What led Jaylen Fryberg to a violent end in a high school cafeteria?

Another school shooting has shocked a community – this one at the Marysville-Pilchuck High School north of Seattle. Freshman Jaylen Fryberg was a popular student who did not fit the typical portrait of a troubled loner.

Jordan Stead/seattlepi.com/AP
Friends comfort each other as hundreds packed into The Grove Church for a vigil in mourning of a shooting at Marysville-Pilchuck High School in Marysville, Washington.

School shootings are always stunning and tragic events, often tied to bullying or some other deep personal hurt experienced by a young man described as a "loner" and with easy access to guns. Which is what makes the latest episode of high school gun violence seem so shocking and inexplicable.

The alleged shooter in Friday's event at Marysville-Pilchuck High School north of Seattle – identified by officials as 14 year-old freshman Jaylen Fryberg – was a popular young man on the football and wrestling teams who recently had been chosen as a member of the school’s Homecoming court.

Ron Iukes, a youth counselor with the nearby Tulalip Indian tribes, said Mr. Fryberg was from a well-known tribal family. His grandfather is director of fish and wildlife for the tribe.

"They're real good people, very loving, a big part of the community," Mr. Iukes told the Associated Press. "Jaylen was one of our good kids. It's just a shock this happened. I've known this boy since he was a baby."

State Sen. John McCoy, a tribal member, said the shooting devastated the tribal community, which numbers about 4,000. "We're all related in one shape or form. We live and work and play together," he said. The student body – nicknamed the “Tomahawks” – includes many tribal members.

The New York Times quotes a former Marysville-Pilchuck High School teacher and coach, who described Jaylen as “an outgoing person that everyone in the school loved.”

Sophomore Shaylee Bass said Fryberg had recently gotten into a fight with another boy over a girl.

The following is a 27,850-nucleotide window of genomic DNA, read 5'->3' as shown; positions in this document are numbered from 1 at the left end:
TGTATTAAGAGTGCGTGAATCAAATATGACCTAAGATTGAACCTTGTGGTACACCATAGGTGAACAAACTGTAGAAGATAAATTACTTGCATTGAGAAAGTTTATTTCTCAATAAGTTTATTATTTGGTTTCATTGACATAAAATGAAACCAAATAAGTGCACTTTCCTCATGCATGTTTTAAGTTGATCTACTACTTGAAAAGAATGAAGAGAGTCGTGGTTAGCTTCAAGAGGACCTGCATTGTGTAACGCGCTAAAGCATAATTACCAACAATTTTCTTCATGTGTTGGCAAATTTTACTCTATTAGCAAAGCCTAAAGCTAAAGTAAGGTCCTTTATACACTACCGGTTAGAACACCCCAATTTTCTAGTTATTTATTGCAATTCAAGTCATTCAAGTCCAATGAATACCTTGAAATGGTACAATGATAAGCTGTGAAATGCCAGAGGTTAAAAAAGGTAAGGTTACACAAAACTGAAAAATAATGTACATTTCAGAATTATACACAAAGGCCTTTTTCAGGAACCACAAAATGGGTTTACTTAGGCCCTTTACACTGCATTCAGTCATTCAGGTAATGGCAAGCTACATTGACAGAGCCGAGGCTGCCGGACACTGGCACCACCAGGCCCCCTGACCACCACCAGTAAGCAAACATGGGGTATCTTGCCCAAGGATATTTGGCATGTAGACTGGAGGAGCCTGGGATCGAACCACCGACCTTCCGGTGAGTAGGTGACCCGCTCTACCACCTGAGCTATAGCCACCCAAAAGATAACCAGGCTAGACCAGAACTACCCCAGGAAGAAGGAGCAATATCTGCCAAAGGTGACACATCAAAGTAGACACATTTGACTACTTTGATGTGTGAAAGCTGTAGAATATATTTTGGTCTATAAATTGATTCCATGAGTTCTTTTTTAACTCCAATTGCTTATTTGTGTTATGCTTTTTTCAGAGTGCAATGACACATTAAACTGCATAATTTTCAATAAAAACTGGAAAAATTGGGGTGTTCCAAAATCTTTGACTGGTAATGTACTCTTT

"He was very upset about that," Ms. Bass told the Associated Press. Still, she said, "He was not a violent person.”

"His family is known all around town,” she added. “He was very well known. That's what makes it so bizarre."

According to police and school officials, Jaylen Fryberg entered the school cafeteria at about 10:45 Friday morning, walked to a table and shot five people, killing one girl and critically wounding two other girls and two boys – both of whom were his cousins.

When he stopped to reload his handgun, according to one news report, a cafeteria worker tried to stop him – at which point he shot and killed himself. Another report said it was a teacher who tried to intervene.

Jaylen's Facebook posts, tweets, and Instagram photos sketch a young man with typical interests and enthusiasms. He is slim, and his black hair is tied back.

In one photo, he holds a rifle, declaring: "Probably the best BirthDay present ever! I just love my parents!!!"

On Facebook, he writes: "Hunting is the BEST sport there is… I don’t always just go out an shoot something. It’s not my favorite part about hunting. My favorite part about it is about just being in the woods. Just me my dad an my brother."

But recently on social media, a darker, angrier side emerged – apparently tied to a breakup with a girlfriend.

On Wednesday, a posting on his Twitter account read: "It won't last ... It'll never last." On Monday, another tweet said: "I should have listened. ... You were right ... The whole time you were right."

At a vigil Friday night at The Grove church in Marysville, the scripture was from Matthew: "Come to me all of you who are weary and heavy burdened, and I will give you rest." 

“Any time something happens to one of our kids, it affects everyone,” tribal communications director Niki Cleary told the Seattle Times. “Everybody will be dealing with this for a long time.”

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